Joining forces to protect eco-sensitive regions from oil companies
Could a local civil society organisation confront one of the largest oil companies in the world? Alone? Unlikely. Through partnerships? Maybe. Our local partner in Uganda worked with other civil society organisations to organize dialogues with oil companies regarding the impacts and risks of oil activities on people and the environment.
Despite efforts by our local partner AFIEGO and other civil society organisations (CSOs) to discuss with oil companies the impacts of their activities on people and the environment, these companies continued their risky activities. AFIEGO therefore joined forces with allies at both local and international levels to file an international lawsuit against oil giant Total.
Total is the lead developer for both the East African Crude Oil Pipeline (EACOP) and Tilenga oil projects, which threaten ecologically sensitive areas. Uganda's Murchison Falls National Park is such an area. With the adjoining Lake Albert, the Budongo forest reserve and Bugungu wildlife reserve, the park is home to unique wildlife and the livelihoods of many local communities depend on the broader Murchison landscape.
Pipelines and well pads in National Park
Whilst seemingly not the ideal location of a multi-billion dollar oil project, Total and Tullow Oil are developing their Tilenga project in Murchison Falls National Park. The Ugandan Government is keen to work with oil companies to make the Tilenga project happen. Seemingly unconcerned about the threat to biodiversity, oil pipelines and well pads are set to be erected legally within the reserve.
Impact not restricted to Uganda
“The Tilenga oil project will affect resources that are not only restricted to Uganda,” says Henk Simons, Senior Expert Nature Conservation at IUCN NL. “River Nile crosses the Albert Lake from which water will be drawn to support the Tilenga project. In case the water gets contaminated, it would not only affect Uganda but the entire region.”
Engagement with companies and governments
AFIEGO works to engage companies and governments at different levels to ensure that no oil activities are allowed in critical biodiversity areas such as national parks, game reserves, forest reserves, wetlands, lakes, rivers and others. AFIEGO believes that engaging with both government and oil companies is the best way to promote conservation of biodiversity amidst oil risks. When needed, however, the organisation does not shy away from pursuing legal action. But they can’t do it own their own.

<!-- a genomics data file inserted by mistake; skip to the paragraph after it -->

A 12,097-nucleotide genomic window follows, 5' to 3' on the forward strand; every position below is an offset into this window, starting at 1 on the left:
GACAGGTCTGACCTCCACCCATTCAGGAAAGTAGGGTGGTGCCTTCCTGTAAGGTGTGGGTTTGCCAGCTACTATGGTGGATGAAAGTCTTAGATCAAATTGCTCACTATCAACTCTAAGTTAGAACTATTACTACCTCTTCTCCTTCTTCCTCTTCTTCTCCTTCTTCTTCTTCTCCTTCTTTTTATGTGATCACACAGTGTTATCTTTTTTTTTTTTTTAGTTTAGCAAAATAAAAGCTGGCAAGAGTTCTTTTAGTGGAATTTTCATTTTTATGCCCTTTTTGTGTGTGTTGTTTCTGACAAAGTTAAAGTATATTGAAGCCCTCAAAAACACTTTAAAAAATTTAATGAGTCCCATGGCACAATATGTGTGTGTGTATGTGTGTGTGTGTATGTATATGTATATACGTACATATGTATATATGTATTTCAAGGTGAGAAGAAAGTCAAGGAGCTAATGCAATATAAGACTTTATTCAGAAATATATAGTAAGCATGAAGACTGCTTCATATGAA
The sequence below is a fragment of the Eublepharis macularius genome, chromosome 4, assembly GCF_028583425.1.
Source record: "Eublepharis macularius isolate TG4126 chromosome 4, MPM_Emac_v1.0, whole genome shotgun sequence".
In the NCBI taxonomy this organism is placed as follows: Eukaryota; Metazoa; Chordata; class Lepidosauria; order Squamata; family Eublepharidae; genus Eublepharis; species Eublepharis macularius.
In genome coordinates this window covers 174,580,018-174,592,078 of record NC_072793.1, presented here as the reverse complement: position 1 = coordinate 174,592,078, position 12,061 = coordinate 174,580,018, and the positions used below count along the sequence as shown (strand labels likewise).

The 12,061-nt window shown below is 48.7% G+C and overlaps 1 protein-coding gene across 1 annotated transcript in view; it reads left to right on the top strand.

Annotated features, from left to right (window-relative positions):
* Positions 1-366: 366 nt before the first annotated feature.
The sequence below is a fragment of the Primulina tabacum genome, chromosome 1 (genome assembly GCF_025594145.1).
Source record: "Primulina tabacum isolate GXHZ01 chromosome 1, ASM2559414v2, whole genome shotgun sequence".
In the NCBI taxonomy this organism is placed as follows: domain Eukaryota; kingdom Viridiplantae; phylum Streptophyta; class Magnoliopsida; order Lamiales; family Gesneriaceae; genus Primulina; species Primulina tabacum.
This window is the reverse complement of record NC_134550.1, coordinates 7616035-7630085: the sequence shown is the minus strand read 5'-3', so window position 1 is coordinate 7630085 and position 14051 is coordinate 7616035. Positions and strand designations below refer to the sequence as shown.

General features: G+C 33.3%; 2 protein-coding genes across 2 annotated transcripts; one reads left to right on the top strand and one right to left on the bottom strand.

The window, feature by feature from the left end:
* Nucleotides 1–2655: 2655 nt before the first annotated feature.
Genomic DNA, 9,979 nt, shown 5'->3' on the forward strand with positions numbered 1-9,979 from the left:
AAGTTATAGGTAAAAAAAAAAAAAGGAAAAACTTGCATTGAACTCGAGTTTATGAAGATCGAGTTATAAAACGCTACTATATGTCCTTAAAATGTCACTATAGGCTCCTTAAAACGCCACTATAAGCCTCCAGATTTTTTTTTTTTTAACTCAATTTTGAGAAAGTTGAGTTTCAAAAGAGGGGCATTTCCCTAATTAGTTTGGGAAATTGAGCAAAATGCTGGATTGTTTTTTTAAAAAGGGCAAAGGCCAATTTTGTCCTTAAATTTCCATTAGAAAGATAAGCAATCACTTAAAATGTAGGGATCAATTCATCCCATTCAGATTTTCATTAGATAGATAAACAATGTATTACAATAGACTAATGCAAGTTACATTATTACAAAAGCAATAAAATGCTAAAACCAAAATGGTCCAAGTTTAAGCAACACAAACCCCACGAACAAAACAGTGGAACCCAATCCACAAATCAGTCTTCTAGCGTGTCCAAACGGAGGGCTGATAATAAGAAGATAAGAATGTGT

“The situation for CSOs working in Uganda is increasingly dangerous,” Henk Simons says. Last year, Global Witness sounded the alarm about the criminalization of environmental defenders and their communities, showing that governments and companies are using legal systems to silence activists who threaten their power and interests. “We see this worrisome situation also in Uganda: organisations are being accused of money laundering or funding terrorist activities, so that they have to suspend their activities. In addition, environmental and human rights defenders are also being targeted and harassed as individuals.”
Moreover, going to court in Uganda is extremely expensive, you never know how long a case will take and the court is unreliable. It is therefore difficult for any one single organisation, especially a local organisation, to manage litigation in terms of the costs, delays and other challenges.
Collaboration isn’t always easy
AFIEGO is a member of the Civil Society Coalition on Oil (CSCO). Since its establishment in 2008, the coalition members have worked together to promote environmental conservation amidst oil threats.
Without collaboration the court case in France would not have been filed, and companies and CSOs in Uganda wouldn’t be engaging regularly.
That hasn’t always been easy. “While our ultimate goal is the same, we had different approaches to our work and we felt that this distorted our message,” says one of the coalition members. “We all aim to ensure that oil activities do not damage biodiversity and livelihoods. But some CSOs believe that you can allow oil activities and still conserve, while others think that oil, conservation and livelihoods cannot co-exist. Indeed, nowhere in Africa has any country exploited oil while promoting conservation and community livelihoods.”
Speak with one voice